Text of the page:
We all have to pay them, that’s the only thing about them that’s straight forward. I have come to the conclusion that certain things are convoluted for a reason. How many of us are going to get Law or Accounting degrees for personal knowledge and use, so they’ve got us there. I’m fiscally conservative so don’t expect much advocation in the buy now pay later plan when someone else is spending my money. Take a look at some of the major taxes we pay in Michigan;
- Income – Personal Income.
- Business – Single Business.
- Privilege – Unemployment Compensation, Oil & Gas Severance, Insurance Company Retaliatory, Horse Race Wagering, Corporate Organization, Casino Gaming, Airport Parking Excise, Quality Assurance Assessment Fees.
- Sales – Related, Sales, Use, Tobacco Products, Beer, Wine, Liquor, Liquor Markup.
- Property – Utility Property, Intangibles, Estate, State Real Estate Transfer, State Education.
- Transportation – Gasoline, Diesel Fuel, Motor Vehicle Registration, Other.
- Income – City Income.
- Business Privilege – Casino Gaming.
- Sales-Related – Utility Users.
- Property – General Property.
The not so funny part of this is; we cannot rely on local, state or federal governments to be on top of things and act according to the best interest of the people. Our best interest is not spending ourselves into unrecoverable deficits. They capitalize when trends are on the rise, they forecast revenue, use the forecast as a budget but are amazingly conservative cutting back with a downward turn. Unfortunately, that’s how we see it as taxpayers. We get limited information and are left wondering or just accept things. Were finances mismanaged (accidently or on purpose)? Was the budget too generous, we rarely know.
As an example, property values fell dramatically with the housing debacle but did our assessed values go down enough? All three lines (1, 3, & 4) in my tax assessment are more than 50% of market value of my property. Are we paying too much property tax? We are, according to The National Taxpayers Union in this article written by Drew Sygit, here’s a snippet;
“Each year we file a personal tax return to assess how much income tax we owe. Why is this not the case with property taxes? Did you know many of us pay more annually in property tax than income tax, yet ignore assessing our property tax bills. Just like with income taxes, there are deductions and credits we can take advantage of, and the tax rate is based off the value of your home. If you made $100,000 in income last year and $80,000 this year you would expect to pay less tax. If your home was worth $100,000 last year and now its worth $80,000, would you pay less in property tax or continue to pay too much tax?”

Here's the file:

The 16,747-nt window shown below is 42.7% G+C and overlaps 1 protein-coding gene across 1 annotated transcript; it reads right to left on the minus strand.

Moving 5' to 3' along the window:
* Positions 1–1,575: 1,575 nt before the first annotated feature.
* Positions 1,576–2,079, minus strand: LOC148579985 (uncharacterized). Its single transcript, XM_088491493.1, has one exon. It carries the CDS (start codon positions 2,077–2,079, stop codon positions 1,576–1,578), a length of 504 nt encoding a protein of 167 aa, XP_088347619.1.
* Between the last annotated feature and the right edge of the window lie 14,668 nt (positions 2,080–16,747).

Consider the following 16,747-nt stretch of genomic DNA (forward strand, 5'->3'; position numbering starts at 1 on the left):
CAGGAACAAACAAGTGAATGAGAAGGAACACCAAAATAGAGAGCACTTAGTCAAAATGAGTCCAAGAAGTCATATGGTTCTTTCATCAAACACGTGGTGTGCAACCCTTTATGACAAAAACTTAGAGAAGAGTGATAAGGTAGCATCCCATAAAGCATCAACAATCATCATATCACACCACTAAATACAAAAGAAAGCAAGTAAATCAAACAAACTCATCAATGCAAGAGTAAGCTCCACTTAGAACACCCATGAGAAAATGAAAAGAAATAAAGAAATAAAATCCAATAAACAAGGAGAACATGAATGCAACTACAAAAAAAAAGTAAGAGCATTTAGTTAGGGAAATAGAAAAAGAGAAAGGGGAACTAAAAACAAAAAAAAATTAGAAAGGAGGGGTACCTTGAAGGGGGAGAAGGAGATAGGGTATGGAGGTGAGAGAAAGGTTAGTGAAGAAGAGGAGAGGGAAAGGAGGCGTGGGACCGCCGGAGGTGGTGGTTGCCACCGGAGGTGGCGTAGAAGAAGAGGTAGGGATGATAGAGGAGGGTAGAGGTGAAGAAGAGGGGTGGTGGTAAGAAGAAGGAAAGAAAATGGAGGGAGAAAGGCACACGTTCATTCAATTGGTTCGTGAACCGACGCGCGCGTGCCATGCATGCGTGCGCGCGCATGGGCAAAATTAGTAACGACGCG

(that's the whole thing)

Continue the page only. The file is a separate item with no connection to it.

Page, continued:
There’s some pretty creative accounting going on here, even with adoption of Proposal A in 1994. Perhaps nobody thought there’d ever be another recession. Taxable value on your property increases every year no matter what happens with the economy or the housing market. The increase is limited to equal the rate of inflation or 5%, whichever is less and additionally capped by the State Equalized Value (SEV). You can bank on your taxable value increasing by the rate of inflation or up to 5% every year and expect another proposal when they discover this revenue is inadequate.
Your local assessor decides what your SEV is when you first purchase your home and the taxable value is set at that amount. The SEV is supposed to be 50% of market value.
Whenever property is sold, government gets a little kickback by re-setting the taxable value to the SEV for the property buyer. This is an automatic change in taxes if you want to sell and re-purchase a new home in Michigan.
What Proposal “A” Promised
- minimum per pupil foundation allowance for schools (in 2003 this number was $6,700).
- state taxes (funded in part by a 2% increase of sales taxes) instead of local property taxes were to fund local school district operating costs.
- more equity among school districts, because the top ten spending districts outspent the lowest ten spending school districts by almost a 3:1 ratio.
- reduced property taxes to alleviate Michigan’s tax burden of paying 33% more than the national average.
Proposal “A” was a tax reform to ensure more money went into the school system for operating and capital investments. The fund pool was diversely created from;
- 6 mill local state education tax (SET) on homestead property
- 2% sales and use tax
- 50 cent per package increase (75 cent total) in the cigarette tax rate
- 16% on other tobacco products
- 0.75 percent real estate transfer tax
- 4.4 percentage of income tax
- up to an additional 18 mills from non homestead (business, rental, and vacation property) taxes
What Proposal “A” didn’t take into account was the war on tobacco use – higher costs, smoking bans etc. They didn’t consider a recession – less spending, more businesses closing their doors, job losses or the disaster unfurling with the housing market. I think the “plan for the worse, hope for the best” philosophy is what we should really be doing. Bless those politicians, boards and CFO’s who are really trying but they still need our help. Our job is to help them. To keep them accountable we need our presence known and our opinions expressed. If we get more involved with the process we have more of a say about the outcome. Let’s make a better committment to go to Council or Board Meetings, let’s make them a community event!
For those that like graphs decorated with white and black figures, there’s a bunch to look at in this brochure put together by “Business Leaders For Michigan” called Michigan Turnaround Plan…check it out.